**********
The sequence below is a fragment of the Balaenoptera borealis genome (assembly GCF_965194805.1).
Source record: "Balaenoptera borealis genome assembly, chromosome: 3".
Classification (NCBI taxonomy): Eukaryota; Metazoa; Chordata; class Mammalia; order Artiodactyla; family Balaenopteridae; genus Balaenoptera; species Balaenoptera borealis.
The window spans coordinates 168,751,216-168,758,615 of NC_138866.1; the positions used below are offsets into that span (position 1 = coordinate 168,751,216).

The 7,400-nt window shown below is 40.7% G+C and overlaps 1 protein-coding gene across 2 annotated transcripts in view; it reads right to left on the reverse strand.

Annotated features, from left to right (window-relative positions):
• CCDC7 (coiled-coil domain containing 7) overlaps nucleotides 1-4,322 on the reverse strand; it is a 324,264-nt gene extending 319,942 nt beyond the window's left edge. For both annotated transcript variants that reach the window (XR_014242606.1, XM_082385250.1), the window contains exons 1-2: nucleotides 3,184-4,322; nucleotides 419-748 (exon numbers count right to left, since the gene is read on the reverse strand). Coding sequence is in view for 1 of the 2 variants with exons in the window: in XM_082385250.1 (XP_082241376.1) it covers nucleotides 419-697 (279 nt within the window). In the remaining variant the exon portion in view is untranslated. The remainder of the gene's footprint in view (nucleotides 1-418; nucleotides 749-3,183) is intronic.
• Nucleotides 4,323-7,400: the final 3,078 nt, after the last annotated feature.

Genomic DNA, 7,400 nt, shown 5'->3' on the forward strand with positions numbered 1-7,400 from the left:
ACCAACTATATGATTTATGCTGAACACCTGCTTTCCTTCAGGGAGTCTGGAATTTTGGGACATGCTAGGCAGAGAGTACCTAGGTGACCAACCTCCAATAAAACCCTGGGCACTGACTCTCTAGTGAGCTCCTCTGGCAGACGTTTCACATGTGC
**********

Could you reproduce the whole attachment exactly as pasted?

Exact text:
The sequence below is a fragment of the Balaenoptera borealis genome (assembly GCF_965194805.1).
Source record: "Balaenoptera borealis genome assembly, chromosome: 3".
Classification (NCBI taxonomy): Eukaryota; Metazoa; Chordata; class Mammalia; order Artiodactyla; family Balaenopteridae; genus Balaenoptera; species Balaenoptera borealis.
The window spans coordinates 168,751,216-168,758,615 of NC_138866.1; the positions used below are offsets into that span (position 1 = coordinate 168,751,216).

The 7,400-nt window shown below is 40.7% G+C and overlaps 1 protein-coding gene across 2 annotated transcripts in view; it reads right to left on the reverse strand.

Annotated features, from left to right (window-relative positions):
• CCDC7 (coiled-coil domain containing 7) overlaps nucleotides 1-4,322 on the reverse strand; it is a 324,264-nt gene extending 319,942 nt beyond the window's left edge. For both annotated transcript variants that reach the window (XR_014242606.1, XM_082385250.1), the window contains exons 1-2: nucleotides 3,184-4,322; nucleotides 419-748 (exon numbers count right to left, since the gene is read on the reverse strand). Coding sequence is in view for 1 of the 2 variants with exons in the window: in XM_082385250.1 (XP_082241376.1) it covers nucleotides 419-697 (279 nt within the window). In the remaining variant the exon portion in view is untranslated. The remainder of the gene's footprint in view (nucleotides 1-418; nucleotides 749-3,183) is intronic.
• Nucleotides 4,323-7,400: the final 3,078 nt, after the last annotated feature.

Genomic DNA, 7,400 nt, shown 5'->3' on the forward strand with positions numbered 1-7,400 from the left:
ACCAACTATATGATTTATGCTGAACACCTGCTTTCCTTCAGGGAGTCTGGAATTTTGGGACATGCTAGGCAGAGAGTACCTAGGTGACCAACCTCCAATAAAACCCTGGGCACTGACTCTCTAGTGAGCTCCTCTGGCAGACGTTTCACATGTGC